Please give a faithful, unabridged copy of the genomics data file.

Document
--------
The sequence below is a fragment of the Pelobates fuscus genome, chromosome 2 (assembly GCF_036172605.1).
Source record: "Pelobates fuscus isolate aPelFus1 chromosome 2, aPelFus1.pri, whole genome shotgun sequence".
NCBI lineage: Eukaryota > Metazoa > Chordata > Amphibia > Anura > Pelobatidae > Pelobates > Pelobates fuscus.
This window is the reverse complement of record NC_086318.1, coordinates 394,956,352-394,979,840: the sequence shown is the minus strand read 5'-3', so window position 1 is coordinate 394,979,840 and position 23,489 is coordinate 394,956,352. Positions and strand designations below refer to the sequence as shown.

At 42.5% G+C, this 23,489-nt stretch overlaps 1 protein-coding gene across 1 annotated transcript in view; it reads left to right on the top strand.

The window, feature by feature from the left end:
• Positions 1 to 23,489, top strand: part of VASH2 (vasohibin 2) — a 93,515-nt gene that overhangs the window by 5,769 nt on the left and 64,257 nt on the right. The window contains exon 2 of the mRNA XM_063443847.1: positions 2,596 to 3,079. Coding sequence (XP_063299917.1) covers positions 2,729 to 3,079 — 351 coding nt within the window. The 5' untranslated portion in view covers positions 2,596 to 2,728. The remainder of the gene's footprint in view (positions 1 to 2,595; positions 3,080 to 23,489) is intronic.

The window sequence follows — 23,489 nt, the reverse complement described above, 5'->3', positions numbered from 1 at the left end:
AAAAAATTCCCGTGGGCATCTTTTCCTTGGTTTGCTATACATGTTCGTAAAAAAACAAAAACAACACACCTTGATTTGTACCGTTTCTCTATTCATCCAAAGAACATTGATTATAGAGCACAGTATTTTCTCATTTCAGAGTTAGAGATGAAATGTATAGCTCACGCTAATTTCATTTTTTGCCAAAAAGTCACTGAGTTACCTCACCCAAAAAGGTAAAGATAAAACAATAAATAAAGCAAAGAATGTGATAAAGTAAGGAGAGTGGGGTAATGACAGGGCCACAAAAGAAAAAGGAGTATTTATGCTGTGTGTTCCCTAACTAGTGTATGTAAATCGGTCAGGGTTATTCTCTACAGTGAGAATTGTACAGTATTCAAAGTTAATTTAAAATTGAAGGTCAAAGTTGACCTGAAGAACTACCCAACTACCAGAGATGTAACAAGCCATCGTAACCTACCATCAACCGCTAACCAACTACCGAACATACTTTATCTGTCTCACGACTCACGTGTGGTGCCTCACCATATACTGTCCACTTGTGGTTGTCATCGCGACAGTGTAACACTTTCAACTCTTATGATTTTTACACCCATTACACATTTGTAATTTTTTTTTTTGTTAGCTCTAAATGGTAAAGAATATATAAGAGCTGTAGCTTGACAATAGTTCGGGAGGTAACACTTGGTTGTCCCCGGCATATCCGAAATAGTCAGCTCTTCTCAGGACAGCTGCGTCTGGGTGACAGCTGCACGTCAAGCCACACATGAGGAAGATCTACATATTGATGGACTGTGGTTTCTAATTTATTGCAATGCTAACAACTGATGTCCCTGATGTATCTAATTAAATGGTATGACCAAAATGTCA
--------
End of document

The sequence below is a fragment of the Pelobates fuscus genome, chromosome 2 (assembly GCF_036172605.1).
Source record: "Pelobates fuscus isolate aPelFus1 chromosome 2, aPelFus1.pri, whole genome shotgun sequence".
NCBI lineage: Eukaryota > Metazoa > Chordata > Amphibia > Anura > Pelobatidae > Pelobates > Pelobates fuscus.
This window is the reverse complement of record NC_086318.1, coordinates 394,956,352-394,979,840: the sequence shown is the minus strand read 5'-3', so window position 1 is coordinate 394,979,840 and position 23,489 is coordinate 394,956,352. Positions and strand designations below refer to the sequence as shown.

At 42.5% G+C, this 23,489-nt stretch overlaps 1 protein-coding gene across 1 annotated transcript in view; it reads left to right on the top strand.

The window, feature by feature from the left end:
• Positions 1 to 23,489, top strand: part of VASH2 (vasohibin 2) — a 93,515-nt gene that overhangs the window by 5,769 nt on the left and 64,257 nt on the right. The window contains exon 2 of the mRNA XM_063443847.1: positions 2,596 to 3,079. Coding sequence (XP_063299917.1) covers positions 2,729 to 3,079 — 351 coding nt within the window. The 5' untranslated portion in view covers positions 2,596 to 2,728. The remainder of the gene's footprint in view (positions 1 to 2,595; positions 3,080 to 23,489) is intronic.

The window sequence follows — 23,489 nt, the reverse complement described above, 5'->3', positions numbered from 1 at the left end:
AAAAAATTCCCGTGGGCATCTTTTCCTTGGTTTGCTATACATGTTCGTAAAAAAACAAAAACAACACACCTTGATTTGTACCGTTTCTCTATTCATCCAAAGAACATTGATTATAGAGCACAGTATTTTCTCATTTCAGAGTTAGAGATGAAATGTATAGCTCACGCTAATTTCATTTTTTGCCAAAAAGTCACTGAGTTACCTCACCCAAAAAGGTAAAGATAAAACAATAAATAAAGCAAAGAATGTGATAAAGTAAGGAGAGTGGGGTAATGACAGGGCCACAAAAGAAAAAGGAGTATTTATGCTGTGTGTTCCCTAACTAGTGTATGTAAATCGGTCAGGGTTATTCTCTACAGTGAGAATTGTACAGTATTCAAAGTTAATTTAAAATTGAAGGTCAAAGTTGACCTGAAGAACTACCCAACTACCAGAGATGTAACAAGCCATCGTAACCTACCATCAACCGCTAACCAACTACCGAACATACTTTATCTGTCTCACGACTCACGTGTGGTGCCTCACCATATACTGTCCACTTGTGGTTGTCATCGCGACAGTGTAACACTTTCAACTCTTATGATTTTTACACCCATTACACATTTGTAATTTTTTTTTTTGTTAGCTCTAAATGGTAAAGAATATATAAGAGCTGTAGCTTGACAATAGTTCGGGAGGTAACACTTGGTTGTCCCCGGCATATCCGAAATAGTCAGCTCTTCTCAGGACAGCTGCGTCTGGGTGACAGCTGCACGTCAAGCCACACATGAGGAAGATCTACATATTGATGGACTGTGGTTTCTAATTTATTGCAATGCTAACAACTGATGTCCCTGATGTATCTAATTAAATGGTATGACCAAAATGTCA